Would it shock you to hear I still have a relationship with my husband? He was a part of my life and still is, and I’m choosing to feel close to him. And believe it or not, you can do the same with your person, too.
Sometimes, we think relationships end after death, but I want to offer an alternative. If you think about the people you feel close to, physical proximity often doesn’t play a part, and so today I want to give you a new perspective on relationships and show you why your relationship with your late husband isn’t over.
Welcome to The Widowed Mom Podcast, episode 34, Your Relationship with Your Husband.
Welcome to The Widowed Mom Podcast, the only podcast that offers a proven process to help you work through your grief to grow, evolve, and create a future you can actually look forward to. Here’s your host, certified life coach, grief expert, widow, and mom, Krista St-Germain.
Hey there, welcome to another episode of the podcast. So first of all, I am getting over a fantastic cold. Thank goodness for antibiotics and steroids and rest. That’s all I have to say. I’m still a little bit gravelly and I’m glad to be on the other side of this cold. I’m glad to be starting to feel like myself again because there for a while it was a little rough.
So alright, your relationship with your husband. This may not be something that you have considered, but I want you to. You may be thinking, “What, Krista, are you talking about? My husband died. I’m a widow. How do I have a relationship with my husband.” And if that’s what you’re thinking, that’s okay, I hear you. That’s why I want to talk about it.
Because I think sometimes we think that relationships end after death. And I want to offer that they don’t. I want to offer that relationships are really just the culmination of our thoughts about a person, whether they are alive or not.
Think about – have you ever had a person in your life where you felt really close to them and you didn’t see them very often? Like your interactions with them really weren’t very frequent, but you felt close. You felt understood, you felt like you could tell them anything, and in your mind, in your experience of them, even though they weren’t there with you in the room very often, you experienced a closeness with them. You had a relationship with them that really had nothing to do with the amount of time or conversation that you had with that person.
Compare that to a relationship where you’ve spent a lot of time with someone, see them all the time. Don’t enjoy it, don’t feel close. Sometimes we think that our relationship is somehow limited or defined by the amount of time that we get to spend with someone. That whether or not we are close to them is determined by physical proximity.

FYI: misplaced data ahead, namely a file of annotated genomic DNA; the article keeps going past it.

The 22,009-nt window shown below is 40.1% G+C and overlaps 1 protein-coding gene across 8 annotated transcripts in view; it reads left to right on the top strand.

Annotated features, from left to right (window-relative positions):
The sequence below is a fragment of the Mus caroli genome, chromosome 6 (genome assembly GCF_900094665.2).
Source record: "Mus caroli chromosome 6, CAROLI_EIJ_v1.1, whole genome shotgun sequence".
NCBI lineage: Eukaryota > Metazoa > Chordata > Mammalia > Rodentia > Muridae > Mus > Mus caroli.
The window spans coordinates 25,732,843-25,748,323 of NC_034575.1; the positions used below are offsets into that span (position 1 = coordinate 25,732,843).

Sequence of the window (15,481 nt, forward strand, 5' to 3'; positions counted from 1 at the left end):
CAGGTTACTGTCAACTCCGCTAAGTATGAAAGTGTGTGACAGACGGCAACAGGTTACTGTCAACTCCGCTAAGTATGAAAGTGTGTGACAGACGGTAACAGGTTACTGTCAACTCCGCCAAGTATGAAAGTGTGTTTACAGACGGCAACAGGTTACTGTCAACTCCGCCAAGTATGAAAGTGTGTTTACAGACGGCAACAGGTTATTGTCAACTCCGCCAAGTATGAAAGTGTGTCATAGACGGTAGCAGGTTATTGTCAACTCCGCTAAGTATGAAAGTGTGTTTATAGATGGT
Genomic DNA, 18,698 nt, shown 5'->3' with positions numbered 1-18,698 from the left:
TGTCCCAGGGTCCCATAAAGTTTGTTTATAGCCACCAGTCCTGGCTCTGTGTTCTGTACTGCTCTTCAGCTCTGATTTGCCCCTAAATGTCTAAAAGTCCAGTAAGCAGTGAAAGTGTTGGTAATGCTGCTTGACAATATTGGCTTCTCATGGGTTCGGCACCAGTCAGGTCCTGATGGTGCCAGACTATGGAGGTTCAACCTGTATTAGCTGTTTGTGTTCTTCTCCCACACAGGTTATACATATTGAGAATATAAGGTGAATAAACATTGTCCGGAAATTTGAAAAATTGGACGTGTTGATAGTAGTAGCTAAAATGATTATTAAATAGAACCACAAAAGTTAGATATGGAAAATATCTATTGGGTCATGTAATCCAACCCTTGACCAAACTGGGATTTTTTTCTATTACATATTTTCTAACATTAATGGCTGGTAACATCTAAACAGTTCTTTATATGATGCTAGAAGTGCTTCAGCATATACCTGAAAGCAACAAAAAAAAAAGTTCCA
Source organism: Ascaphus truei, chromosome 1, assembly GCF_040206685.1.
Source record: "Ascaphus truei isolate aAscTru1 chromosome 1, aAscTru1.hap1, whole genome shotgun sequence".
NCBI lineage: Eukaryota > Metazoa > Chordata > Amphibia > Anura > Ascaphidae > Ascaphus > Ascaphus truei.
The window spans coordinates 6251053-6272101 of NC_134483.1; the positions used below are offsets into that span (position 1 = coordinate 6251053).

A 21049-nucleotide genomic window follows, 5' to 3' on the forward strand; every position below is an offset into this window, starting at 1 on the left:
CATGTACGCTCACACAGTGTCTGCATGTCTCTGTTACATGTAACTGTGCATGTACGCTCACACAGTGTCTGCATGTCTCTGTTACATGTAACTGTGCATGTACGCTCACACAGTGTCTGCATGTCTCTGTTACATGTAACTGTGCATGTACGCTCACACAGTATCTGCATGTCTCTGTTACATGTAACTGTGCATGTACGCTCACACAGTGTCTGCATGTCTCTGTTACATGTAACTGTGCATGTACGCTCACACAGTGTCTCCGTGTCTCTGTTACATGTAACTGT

This could not be further from the truth. Our relationships with people really just are our thoughts about them. Think about someone that maybe you felt differently about them than they felt about you. Maybe – have you ever had somebody in your past that maybe had a crush on you and you just weren’t feeling it at all? But you could tell that in his mind, you were everything, but in your mind, you were wanting some space?
The same experiences are happening for the both of you. You’re having the same interactions, but his perception of those interaction is completely different than yours because his thoughts about you are completely different than your thoughts about him. His relationship in his mind was totally different than your relationship in your mind because relationships happen in our mind.
So what does this mean for you and your relationship with your late husband? Well, what it means is you’re still having it. It’s not over. As long as we have thoughts about a person, we’re still having a relationship with them. So what I want to offer to you is that if you’re going to have a relationship with him, which you are, then I want you to have it on purpose.
I want you to choose your thoughts, the way that you think about him, the way that you feel about him on purpose. And I don’t want you to limit yourself in any way. So I’ve probably told this story on the podcast before. I know I wrote an email about it, but I remember being in Colorado earlier last year and the Rocky Mountains are just my favorite place to be. They were my husband’s favorite place to be.
And I remember sitting in my parent’s cabin. I was with my daughter who was 15 at the time, and we were looking at the view from the cabin and I made a comment. It was right after the anniversary of his death. I made a comment about how I wished that Hugo could be there with us, and she just turned to me like, she didn’t even think about it, and she said, “Mama, he is with us.”